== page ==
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Sound Card Recording (mail1.15)

<< need a player?  WINAMP
 Sound Card Recording
also Sample Rates Why? or Quantizing
back to Digital Audio Workstation-- Digital Audio Workstation
also see   E.Q. & Tubes vs SS  & Recording Guitars?
 for some excelent  letters from Dar, and Free Music Hosting
The very basic's,
HI yep Terry here, Im recording through Cakewalk Pyro just for saving ideas and Pro tools free for 8 tracks of demo fun, but this is useful for any audio into the aux./line  input on your card. I fixed the too loud to soft issues. The computer (im assuming you have Windows or all the following will be, well, meaningless) so click the Start button on the bottom row. Then Accessories, then Entertainment, and a thing called Sound Recorder will be listed along with other stuff. Put your arrow on the sound recorder spot and right click your mouse. A little box will show up, click on Create shortcut.
A copy of your Sound Recorder(2) will be there with the original, click the left mouse button and hold the button down and drag the Sound Recorder(2) onto your Desk Top screen( the one with all the Icons on it ) , and release the mouse button. It should now be on your Main desk top screen. Close the Start stuff. You can now access the volume controls with a click.
Your sound card has 3 (trs 1\8 I think there called) jacks on it. The middle one is usually the line in.
I use the head phone out on the Rp2k unit just because I can get stereo and in one plug.
Click and open the Sound Recorder icon, a little window will pop up. Click on the Edit button and a list will appear, go to the bottom on Audio Properties, the properties will open, you click on Sound Recording (volume) and the sound control counsole (recording console) will appear. You can now close all the other windows.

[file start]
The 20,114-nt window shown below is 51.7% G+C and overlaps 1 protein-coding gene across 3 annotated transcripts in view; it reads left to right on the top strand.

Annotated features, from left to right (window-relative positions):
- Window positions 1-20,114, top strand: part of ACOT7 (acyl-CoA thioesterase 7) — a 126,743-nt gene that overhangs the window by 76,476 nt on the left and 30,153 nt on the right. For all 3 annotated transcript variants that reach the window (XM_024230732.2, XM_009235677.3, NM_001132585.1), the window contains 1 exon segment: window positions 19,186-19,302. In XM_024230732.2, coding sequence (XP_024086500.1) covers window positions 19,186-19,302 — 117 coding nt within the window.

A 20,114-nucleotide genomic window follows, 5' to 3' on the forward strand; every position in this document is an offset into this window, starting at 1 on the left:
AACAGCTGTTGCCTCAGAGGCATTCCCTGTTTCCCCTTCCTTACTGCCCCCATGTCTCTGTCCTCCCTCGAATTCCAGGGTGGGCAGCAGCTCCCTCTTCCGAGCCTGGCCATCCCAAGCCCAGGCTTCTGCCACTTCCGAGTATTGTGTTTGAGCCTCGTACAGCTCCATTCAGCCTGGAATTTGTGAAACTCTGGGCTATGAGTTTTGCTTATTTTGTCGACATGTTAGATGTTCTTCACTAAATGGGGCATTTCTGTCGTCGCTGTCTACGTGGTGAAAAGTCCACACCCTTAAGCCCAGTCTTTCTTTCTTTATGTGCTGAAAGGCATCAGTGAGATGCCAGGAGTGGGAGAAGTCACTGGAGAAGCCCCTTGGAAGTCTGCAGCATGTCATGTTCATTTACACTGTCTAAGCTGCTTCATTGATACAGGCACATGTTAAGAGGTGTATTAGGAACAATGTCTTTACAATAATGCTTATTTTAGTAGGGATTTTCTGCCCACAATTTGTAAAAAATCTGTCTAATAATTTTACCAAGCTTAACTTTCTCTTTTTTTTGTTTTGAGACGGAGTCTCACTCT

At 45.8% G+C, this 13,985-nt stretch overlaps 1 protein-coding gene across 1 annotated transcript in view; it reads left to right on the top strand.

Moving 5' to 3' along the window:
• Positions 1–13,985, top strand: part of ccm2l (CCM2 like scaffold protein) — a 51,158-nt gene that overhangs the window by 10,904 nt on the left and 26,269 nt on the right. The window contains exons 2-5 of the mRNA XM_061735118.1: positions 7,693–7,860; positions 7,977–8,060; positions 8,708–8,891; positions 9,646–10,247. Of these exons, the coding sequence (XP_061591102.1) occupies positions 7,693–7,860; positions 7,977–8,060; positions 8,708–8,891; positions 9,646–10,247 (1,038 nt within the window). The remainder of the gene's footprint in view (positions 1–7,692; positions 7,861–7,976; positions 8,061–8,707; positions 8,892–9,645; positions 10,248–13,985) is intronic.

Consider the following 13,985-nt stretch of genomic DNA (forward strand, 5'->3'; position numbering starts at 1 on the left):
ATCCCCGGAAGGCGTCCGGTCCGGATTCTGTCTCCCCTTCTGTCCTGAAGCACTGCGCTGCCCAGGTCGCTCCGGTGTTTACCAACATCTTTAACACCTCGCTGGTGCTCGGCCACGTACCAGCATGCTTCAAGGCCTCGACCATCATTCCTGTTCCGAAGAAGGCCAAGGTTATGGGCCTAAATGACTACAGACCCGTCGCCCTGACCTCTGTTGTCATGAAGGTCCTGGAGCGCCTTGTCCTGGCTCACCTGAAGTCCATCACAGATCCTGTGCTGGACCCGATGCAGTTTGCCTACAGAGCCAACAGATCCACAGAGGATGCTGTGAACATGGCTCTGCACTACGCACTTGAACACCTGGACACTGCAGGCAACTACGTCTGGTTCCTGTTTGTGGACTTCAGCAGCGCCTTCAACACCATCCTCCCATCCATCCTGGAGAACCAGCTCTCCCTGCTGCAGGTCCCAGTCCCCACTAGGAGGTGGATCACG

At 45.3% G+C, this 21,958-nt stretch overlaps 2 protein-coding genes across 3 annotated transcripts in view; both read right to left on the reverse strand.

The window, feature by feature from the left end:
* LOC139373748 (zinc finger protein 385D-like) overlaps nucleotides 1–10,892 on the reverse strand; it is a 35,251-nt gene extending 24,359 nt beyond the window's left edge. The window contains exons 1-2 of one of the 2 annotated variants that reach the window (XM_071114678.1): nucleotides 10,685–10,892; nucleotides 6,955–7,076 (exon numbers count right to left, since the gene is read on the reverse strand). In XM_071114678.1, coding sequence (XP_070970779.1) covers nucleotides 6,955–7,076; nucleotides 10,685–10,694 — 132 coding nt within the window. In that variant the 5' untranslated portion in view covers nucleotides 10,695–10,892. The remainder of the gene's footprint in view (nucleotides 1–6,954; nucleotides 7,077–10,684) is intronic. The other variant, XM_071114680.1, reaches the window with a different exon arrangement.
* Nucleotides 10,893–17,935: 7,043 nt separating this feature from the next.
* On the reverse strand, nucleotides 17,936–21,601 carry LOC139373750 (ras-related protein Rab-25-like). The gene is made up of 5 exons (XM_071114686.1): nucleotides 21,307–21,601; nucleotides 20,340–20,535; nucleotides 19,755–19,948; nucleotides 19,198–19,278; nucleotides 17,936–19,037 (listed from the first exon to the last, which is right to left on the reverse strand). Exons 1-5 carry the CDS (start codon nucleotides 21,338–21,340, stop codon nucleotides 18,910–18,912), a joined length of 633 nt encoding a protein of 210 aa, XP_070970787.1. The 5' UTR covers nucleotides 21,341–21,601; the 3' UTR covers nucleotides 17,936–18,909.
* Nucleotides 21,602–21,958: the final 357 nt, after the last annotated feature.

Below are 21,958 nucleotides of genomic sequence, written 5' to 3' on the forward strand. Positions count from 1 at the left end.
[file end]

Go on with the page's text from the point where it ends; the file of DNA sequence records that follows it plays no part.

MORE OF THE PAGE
Usually when your done, The input selection resets to Mic. You need to click the select box, Line In, everytime you start. Now you can click on the bar there and adjust the volume level.
Remember your output level on the RP unit should be up about a 1\4. The second line up on the sound recorder is about all you can get.
 Dont let your input volume clip, or go red, that will sound bad. It takes a little pratice to get to know how to adjust this, the loudest volume, you will have in the tune, is where you need to set it. Its not like the good old vu meters, where you want to go over the line for the peeks, over the line on the digital is bad , dont let it clip at all.
On my Cakewalk Pyro, I have a line graph between an upper and a lower line, if my sound hits either one, it clips(distorts) that's a no no . so even if the whole song is recorded way under volume, if that one section that's a popper doesn't clip you got it.
By the way at the sound recorder box you can record right from Windows up to 60 sec. of sound.
I hope this gets you going and allows you to control a few things. has a free version of Protools, but you have to have a huge system. Pentium3, 256 megs mem, fast hard disc under 10ms seek time, and for the best set up you need a seperate hard drive for the audio files, thats alot to run a "free" system. Others dont require so much.
The Cakewalk Pyro, This is a CD copy program, but in its tools section, it has an audio record that lets you record anything audio,and as long as you want. In stereo. Its 40 bucks and runs on most peoples systems. But no seperate tracks or "overdubbing". Great for long speaches or preaching, and then burning it to a CD.
Now a lot of disc space is needed to record these .wav files. I have one file, that's 438megs, thats just 1 file, you will have a seperate file for each take/ instrament. most are 40 to70 megs. so a huge hard disc is a good thing. The 438 meg is the 40 min preaching from a sunday morning. Yours will typicaly be under this.
Also if you are going to do alot of mixing and CD burning and don't want any digital skips, you will need a separate hard disc for the song storage, with the program file on the other.The good thing is, you can start small and grow as needed. Have a listen to what can be done almost for free, If you own a p3 and have a little patience---